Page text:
Hawkins brushes off these criticisms and believes they come down to a difference of opinion between him and the AI intelligentsia.
"These are complex biological systems that were not designed by mathematical principles, and are very difficult to formalize completely. This reminds me a bit of the beginning of the computer era. If you go back to the 1930s and early 1940s, when people first started thinking about computers, they were really interested in whether an algorithm would complete; they were looking for mathematical completeness -- a mathematical proof. If you today build a computer, no one sits around saying 'let's look at the mathematical formalism of this computer.' It reminds me a little of that. We still have people saying 'You don't have enough math here!' There's some people that just don't like that."
The trouble with computers, of course, is that they're very sophisticated idiots. They do exactly what you tell them at amazing speed. Even if you order them to kill you. So if you do happen to change your mind, it's very difficult to stop them from obeying the original order. [stops computer from destroying Earth] But not impossible.
- -- The Doctor
The connection between the language in which we think/program and the problems and solutions we can imagine is very close. For this reason restricting language features with the intent of eliminating programmer errors is at best dangerous.
- -- Bjarne Stroustrup
Organizations which design systems are constrained to produce designs which are copies of the communication structures of these organizations.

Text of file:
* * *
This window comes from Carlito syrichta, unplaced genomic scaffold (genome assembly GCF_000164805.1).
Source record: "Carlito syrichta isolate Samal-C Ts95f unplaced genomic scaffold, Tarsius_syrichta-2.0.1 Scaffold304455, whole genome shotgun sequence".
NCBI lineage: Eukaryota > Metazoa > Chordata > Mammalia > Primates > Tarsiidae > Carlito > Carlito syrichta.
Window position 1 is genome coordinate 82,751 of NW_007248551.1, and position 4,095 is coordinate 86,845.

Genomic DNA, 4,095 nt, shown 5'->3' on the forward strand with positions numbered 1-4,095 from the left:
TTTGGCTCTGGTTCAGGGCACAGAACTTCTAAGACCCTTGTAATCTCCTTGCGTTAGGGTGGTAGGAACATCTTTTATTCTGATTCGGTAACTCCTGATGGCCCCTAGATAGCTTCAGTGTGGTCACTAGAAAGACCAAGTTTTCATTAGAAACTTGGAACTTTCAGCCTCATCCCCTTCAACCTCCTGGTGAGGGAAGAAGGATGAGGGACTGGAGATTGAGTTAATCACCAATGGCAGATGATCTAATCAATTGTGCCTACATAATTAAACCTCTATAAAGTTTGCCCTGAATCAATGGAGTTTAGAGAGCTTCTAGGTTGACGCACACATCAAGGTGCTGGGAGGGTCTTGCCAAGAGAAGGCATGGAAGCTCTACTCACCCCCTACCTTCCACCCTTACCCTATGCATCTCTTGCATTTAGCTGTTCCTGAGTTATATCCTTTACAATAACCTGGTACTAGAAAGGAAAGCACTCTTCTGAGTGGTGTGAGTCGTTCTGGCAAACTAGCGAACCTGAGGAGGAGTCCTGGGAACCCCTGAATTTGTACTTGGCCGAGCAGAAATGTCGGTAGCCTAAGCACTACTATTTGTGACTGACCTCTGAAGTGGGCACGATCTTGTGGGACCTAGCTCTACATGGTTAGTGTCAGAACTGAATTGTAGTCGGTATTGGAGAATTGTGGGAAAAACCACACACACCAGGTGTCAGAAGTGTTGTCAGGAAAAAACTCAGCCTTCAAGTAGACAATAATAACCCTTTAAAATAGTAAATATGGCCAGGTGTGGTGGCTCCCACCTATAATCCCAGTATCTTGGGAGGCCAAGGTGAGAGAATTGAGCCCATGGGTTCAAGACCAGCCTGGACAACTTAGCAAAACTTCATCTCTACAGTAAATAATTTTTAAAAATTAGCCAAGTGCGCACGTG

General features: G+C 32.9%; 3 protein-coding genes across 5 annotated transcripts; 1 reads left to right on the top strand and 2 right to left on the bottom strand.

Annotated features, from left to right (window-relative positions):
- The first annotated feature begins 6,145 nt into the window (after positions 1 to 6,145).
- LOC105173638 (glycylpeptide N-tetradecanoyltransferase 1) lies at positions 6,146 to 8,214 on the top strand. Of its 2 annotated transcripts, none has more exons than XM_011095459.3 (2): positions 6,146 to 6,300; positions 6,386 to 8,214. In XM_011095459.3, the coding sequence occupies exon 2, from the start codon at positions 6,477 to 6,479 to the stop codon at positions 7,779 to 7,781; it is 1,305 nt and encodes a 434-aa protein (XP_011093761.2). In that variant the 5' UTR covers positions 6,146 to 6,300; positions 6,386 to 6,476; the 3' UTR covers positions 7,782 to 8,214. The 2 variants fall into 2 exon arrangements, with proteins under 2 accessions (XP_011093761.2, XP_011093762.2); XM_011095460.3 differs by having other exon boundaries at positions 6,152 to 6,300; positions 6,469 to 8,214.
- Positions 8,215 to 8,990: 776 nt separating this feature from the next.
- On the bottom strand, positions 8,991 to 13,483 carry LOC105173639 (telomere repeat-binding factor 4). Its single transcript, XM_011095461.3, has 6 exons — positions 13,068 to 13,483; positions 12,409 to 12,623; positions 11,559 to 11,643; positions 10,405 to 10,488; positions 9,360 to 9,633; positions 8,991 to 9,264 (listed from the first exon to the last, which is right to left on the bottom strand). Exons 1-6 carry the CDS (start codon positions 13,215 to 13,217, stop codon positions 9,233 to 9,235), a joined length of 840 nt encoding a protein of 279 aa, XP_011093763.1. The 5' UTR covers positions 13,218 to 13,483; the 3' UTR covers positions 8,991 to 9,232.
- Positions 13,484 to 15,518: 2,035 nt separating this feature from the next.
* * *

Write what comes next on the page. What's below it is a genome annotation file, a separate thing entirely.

-- Melvin Conway (Conway's law)
Mathematics is primarily concerned with the nature of the behavior of process independent of how that process is expressed:
the nature of a process is considered independent of its expression.
Computer science is primarily concerned with the nature of the expression of processes regardless of what particular process might be expressed:
the nature of expression is considered independent of its process.
- -- Karl Fant (A Critical Review of the Notion of the Algorithm in Computer Science, ACM 1993)
It's not that people are completely stupid, but if there's a big idea and you have deadlines and you have expedience and you have competitors, very likely what you'll do is take a low-pass filter on that idea and implement one part of it and miss what has to be done next. This happens over and over again. If you're using early-binding languages as most people do, rather than late-binding languages, then you really start getting locked in to stuff that you've already done. You can't reformulate things that easily.